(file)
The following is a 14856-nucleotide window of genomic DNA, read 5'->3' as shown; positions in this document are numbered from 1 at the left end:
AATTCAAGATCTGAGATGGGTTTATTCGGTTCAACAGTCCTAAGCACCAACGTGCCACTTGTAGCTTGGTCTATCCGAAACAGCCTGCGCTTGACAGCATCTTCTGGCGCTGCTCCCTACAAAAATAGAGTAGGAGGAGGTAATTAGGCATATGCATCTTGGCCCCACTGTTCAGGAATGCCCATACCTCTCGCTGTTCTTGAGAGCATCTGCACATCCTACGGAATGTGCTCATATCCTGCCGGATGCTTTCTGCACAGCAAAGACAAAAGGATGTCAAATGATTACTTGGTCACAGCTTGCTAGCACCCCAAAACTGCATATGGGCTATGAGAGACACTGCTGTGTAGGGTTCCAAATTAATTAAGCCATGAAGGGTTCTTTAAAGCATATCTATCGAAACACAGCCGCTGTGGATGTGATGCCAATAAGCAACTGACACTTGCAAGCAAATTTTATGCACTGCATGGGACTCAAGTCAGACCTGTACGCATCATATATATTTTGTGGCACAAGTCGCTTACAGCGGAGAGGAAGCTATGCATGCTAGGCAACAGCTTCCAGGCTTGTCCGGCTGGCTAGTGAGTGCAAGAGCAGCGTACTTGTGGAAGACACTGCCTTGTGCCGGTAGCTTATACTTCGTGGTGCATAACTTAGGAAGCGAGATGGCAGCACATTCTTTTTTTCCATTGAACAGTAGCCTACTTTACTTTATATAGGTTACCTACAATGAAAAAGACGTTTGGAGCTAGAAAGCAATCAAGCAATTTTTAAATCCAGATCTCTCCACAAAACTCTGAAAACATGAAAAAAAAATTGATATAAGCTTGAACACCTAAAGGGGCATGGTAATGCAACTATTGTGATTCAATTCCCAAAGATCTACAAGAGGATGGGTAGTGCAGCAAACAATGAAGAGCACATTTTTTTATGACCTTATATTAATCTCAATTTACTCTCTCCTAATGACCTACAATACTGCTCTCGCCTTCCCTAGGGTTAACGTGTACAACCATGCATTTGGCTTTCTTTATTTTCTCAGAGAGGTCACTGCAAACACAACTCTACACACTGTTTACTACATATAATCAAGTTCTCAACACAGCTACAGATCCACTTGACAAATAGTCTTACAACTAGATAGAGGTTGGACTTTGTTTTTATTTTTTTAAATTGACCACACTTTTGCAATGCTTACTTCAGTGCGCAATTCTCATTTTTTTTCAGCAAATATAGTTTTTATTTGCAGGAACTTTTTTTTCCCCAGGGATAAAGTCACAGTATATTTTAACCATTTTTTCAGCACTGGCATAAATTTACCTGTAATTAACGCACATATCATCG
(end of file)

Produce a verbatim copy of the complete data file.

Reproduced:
The following is a 14856-nucleotide window of genomic DNA, read 5'->3' as shown; positions in this document are numbered from 1 at the left end:
AATTCAAGATCTGAGATGGGTTTATTCGGTTCAACAGTCCTAAGCACCAACGTGCCACTTGTAGCTTGGTCTATCCGAAACAGCCTGCGCTTGACAGCATCTTCTGGCGCTGCTCCCTACAAAAATAGAGTAGGAGGAGGTAATTAGGCATATGCATCTTGGCCCCACTGTTCAGGAATGCCCATACCTCTCGCTGTTCTTGAGAGCATCTGCACATCCTACGGAATGTGCTCATATCCTGCCGGATGCTTTCTGCACAGCAAAGACAAAAGGATGTCAAATGATTACTTGGTCACAGCTTGCTAGCACCCCAAAACTGCATATGGGCTATGAGAGACACTGCTGTGTAGGGTTCCAAATTAATTAAGCCATGAAGGGTTCTTTAAAGCATATCTATCGAAACACAGCCGCTGTGGATGTGATGCCAATAAGCAACTGACACTTGCAAGCAAATTTTATGCACTGCATGGGACTCAAGTCAGACCTGTACGCATCATATATATTTTGTGGCACAAGTCGCTTACAGCGGAGAGGAAGCTATGCATGCTAGGCAACAGCTTCCAGGCTTGTCCGGCTGGCTAGTGAGTGCAAGAGCAGCGTACTTGTGGAAGACACTGCCTTGTGCCGGTAGCTTATACTTCGTGGTGCATAACTTAGGAAGCGAGATGGCAGCACATTCTTTTTTTCCATTGAACAGTAGCCTACTTTACTTTATATAGGTTACCTACAATGAAAAAGACGTTTGGAGCTAGAAAGCAATCAAGCAATTTTTAAATCCAGATCTCTCCACAAAACTCTGAAAACATGAAAAAAAAATTGATATAAGCTTGAACACCTAAAGGGGCATGGTAATGCAACTATTGTGATTCAATTCCCAAAGATCTACAAGAGGATGGGTAGTGCAGCAAACAATGAAGAGCACATTTTTTTATGACCTTATATTAATCTCAATTTACTCTCTCCTAATGACCTACAATACTGCTCTCGCCTTCCCTAGGGTTAACGTGTACAACCATGCATTTGGCTTTCTTTATTTTCTCAGAGAGGTCACTGCAAACACAACTCTACACACTGTTTACTACATATAATCAAGTTCTCAACACAGCTACAGATCCACTTGACAAATAGTCTTACAACTAGATAGAGGTTGGACTTTGTTTTTATTTTTTTAAATTGACCACACTTTTGCAATGCTTACTTCAGTGCGCAATTCTCATTTTTTTTCAGCAAATATAGTTTTTATTTGCAGGAACTTTTTTTTCCCCAGGGATAAAGTCACAGTATATTTTAACCATTTTTTCAGCACTGGCATAAATTTACCTGTAATTAACGCACATATCATCG